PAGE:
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Nicholas Gilman, author of "Good Food in Mexico City: Food Stalls, Fondas and Fine Dining," was born in New York City. His father was theater critic Richard Gilman, and his mother, Esther, was an accomplished painter and illustrator. Traveling to Mexico City to study the mural movement, he became interested in the traditions of Mexican painting and culture. He worked as an assistant curator at the Hispanic Society of America for several years and later enrolled in the New York Academy of Art to study classical painting and sculpture. A painter as well as a food writer, he has shown his work extensively in the U.S. and Mexico. He has studied gastronomy at UNAM, cooking at the Universidad del Claustro de Sor Juana, and is a founding member of a Mexican chapter of Slow Food International. He has written a weekly restaurant review column for The News, Mexico's English daily, and his work has been published in The New York Times and The Christian Science Monitor. He was editor and photographer for the book "Mexico City: An Opinionated Guide for the Curious Traveler," and in 2007 published "Good Food in Mexico City," which won the Gourmand Cookbook award. He was featured on NPR's "The Splendid Table" and has appeared extensively on radio and TV in the U.S. and Mexico. He lives and works in Mexico City.

Mexican cuisine has no high or low. Unlike in French, Chinese or Japanese cooking, it is from the humble tradition of everyday kitchens that

Mexican chef Luís Chiu tries a bevy of dishes during his culinary tour of Chengdu. Credit: Copyright 2016 Nicholas Gillman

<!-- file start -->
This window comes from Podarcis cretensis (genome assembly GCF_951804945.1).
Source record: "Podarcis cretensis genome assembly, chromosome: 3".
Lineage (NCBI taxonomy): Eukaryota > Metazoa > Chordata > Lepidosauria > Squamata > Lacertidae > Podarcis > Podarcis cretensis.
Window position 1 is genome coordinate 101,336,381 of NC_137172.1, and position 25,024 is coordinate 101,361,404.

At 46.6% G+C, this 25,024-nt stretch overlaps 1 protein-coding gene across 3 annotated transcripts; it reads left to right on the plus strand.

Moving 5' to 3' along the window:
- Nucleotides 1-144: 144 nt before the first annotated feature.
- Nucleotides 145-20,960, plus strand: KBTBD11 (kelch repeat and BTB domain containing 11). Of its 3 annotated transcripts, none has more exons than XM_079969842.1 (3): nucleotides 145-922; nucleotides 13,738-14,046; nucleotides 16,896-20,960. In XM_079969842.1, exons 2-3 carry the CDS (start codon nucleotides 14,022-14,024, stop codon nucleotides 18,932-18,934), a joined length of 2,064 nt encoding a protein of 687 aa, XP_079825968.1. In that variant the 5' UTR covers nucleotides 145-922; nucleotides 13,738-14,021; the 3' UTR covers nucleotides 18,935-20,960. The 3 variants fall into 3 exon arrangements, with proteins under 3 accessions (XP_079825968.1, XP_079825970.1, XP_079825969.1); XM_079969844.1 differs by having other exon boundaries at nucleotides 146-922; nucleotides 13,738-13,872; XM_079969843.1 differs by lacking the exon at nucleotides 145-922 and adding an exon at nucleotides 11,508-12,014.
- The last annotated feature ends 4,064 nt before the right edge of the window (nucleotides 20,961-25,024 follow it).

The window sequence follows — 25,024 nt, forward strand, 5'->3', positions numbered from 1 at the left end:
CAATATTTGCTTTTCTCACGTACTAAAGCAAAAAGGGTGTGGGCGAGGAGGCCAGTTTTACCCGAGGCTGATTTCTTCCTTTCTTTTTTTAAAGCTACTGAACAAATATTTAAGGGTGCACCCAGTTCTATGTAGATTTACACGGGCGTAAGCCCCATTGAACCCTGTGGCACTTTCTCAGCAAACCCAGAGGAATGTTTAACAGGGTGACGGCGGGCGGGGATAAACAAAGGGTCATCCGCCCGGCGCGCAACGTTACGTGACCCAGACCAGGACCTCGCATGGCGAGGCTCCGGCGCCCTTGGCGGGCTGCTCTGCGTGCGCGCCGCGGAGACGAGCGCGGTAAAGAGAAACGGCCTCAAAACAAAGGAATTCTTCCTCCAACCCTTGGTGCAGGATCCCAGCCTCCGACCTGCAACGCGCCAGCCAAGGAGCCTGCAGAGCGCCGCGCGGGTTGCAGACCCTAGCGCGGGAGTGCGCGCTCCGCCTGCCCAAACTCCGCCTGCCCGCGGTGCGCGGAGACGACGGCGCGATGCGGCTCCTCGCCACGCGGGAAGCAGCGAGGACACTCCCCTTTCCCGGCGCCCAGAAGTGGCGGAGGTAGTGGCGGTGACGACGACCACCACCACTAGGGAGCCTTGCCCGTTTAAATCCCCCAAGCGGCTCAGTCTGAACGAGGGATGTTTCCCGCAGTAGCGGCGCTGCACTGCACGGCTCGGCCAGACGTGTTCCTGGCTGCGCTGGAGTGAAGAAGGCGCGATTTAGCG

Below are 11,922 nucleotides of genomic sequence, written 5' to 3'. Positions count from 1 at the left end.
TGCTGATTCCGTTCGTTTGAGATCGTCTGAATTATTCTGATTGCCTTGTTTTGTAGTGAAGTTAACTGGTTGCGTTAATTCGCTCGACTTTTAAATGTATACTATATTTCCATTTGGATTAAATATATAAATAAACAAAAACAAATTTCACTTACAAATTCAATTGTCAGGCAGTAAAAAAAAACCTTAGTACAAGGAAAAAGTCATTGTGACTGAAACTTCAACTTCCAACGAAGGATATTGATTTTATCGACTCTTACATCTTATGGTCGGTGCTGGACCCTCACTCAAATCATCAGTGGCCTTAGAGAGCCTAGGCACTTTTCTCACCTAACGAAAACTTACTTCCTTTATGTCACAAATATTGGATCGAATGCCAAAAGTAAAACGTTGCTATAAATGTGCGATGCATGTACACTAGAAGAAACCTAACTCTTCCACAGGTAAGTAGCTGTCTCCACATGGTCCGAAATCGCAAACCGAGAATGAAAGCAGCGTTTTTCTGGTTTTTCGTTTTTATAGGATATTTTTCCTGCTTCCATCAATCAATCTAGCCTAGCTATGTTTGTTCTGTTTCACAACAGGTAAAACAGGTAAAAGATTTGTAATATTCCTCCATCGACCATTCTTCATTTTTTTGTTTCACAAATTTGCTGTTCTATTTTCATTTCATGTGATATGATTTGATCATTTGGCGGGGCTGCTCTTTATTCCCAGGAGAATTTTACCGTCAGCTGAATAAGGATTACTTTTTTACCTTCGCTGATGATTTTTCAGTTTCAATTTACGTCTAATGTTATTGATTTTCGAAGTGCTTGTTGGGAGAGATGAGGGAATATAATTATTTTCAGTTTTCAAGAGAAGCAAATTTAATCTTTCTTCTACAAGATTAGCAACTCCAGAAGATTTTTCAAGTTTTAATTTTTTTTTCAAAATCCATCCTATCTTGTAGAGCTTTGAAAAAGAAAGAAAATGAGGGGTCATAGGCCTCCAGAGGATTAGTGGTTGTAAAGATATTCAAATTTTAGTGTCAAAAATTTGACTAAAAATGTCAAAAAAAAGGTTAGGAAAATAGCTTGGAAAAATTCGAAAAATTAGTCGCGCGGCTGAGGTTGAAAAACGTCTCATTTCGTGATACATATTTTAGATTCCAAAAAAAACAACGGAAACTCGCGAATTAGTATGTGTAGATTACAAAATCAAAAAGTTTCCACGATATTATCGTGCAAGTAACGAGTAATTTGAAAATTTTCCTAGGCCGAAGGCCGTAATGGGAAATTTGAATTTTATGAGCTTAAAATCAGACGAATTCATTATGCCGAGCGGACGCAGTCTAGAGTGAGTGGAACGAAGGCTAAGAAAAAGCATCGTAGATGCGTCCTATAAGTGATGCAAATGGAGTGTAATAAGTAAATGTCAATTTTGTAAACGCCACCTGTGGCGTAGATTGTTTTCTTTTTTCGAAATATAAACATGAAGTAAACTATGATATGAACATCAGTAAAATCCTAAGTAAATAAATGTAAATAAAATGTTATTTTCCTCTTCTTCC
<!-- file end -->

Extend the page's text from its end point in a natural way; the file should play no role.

I never dreamt the busy chef and owner of the finest Chinese restaurant in Mexico would want to go back to China with me.

Waiters, whose every move is choreographed, serve diners at Ultraviolet. Credit: Copyright 2015 Nicholas Gilman

I arrived in Shanghai dreaming of dumplings but instead was invited, by a generous friend, to a quixotic culinary experience that took much time

An appetizer of marinated raw scallops in "ash vinegar" with cucumber and cilantro. Credit: Copyright 2015 Sud 777

Mexican cuisine has no high or low. Unlike in French, Chinese or Japanese cooking, it is from the humble tradition of everyday kitchens that most

Otramanera's fresh sardine fillets dressed in a fruity papaya salsa augmented with a cilantro purée and crowned with edible flowers. Credit: Copyright Nicolas Gilman

Fine dining in Cuba might sound like an oxymoron. For decades, wisdom has been that restaurants on the impoverished island were mediocre at best,

Sopa de lima. Credit: University of Texas Press

My first trip to Mexico began in  the Yucatán. I landed in Mérida, which as David Sterling describes in his brilliant new tome, "Yucatán,"

Mexico City's caldo de gallina. Credit: Nicholas Gilman

Mexico City is one of the largest urban areas in the world, a throbbing metropolis that gives pause to even the most seasoned city

Josefina Santacruz cooks Asian food in Mexico City. Credit: Peter Norman

Chef Josefina Santacruz loves more than anything to eat. With an avid interest in Mexico's traditional cooking, what she likes best is "street" or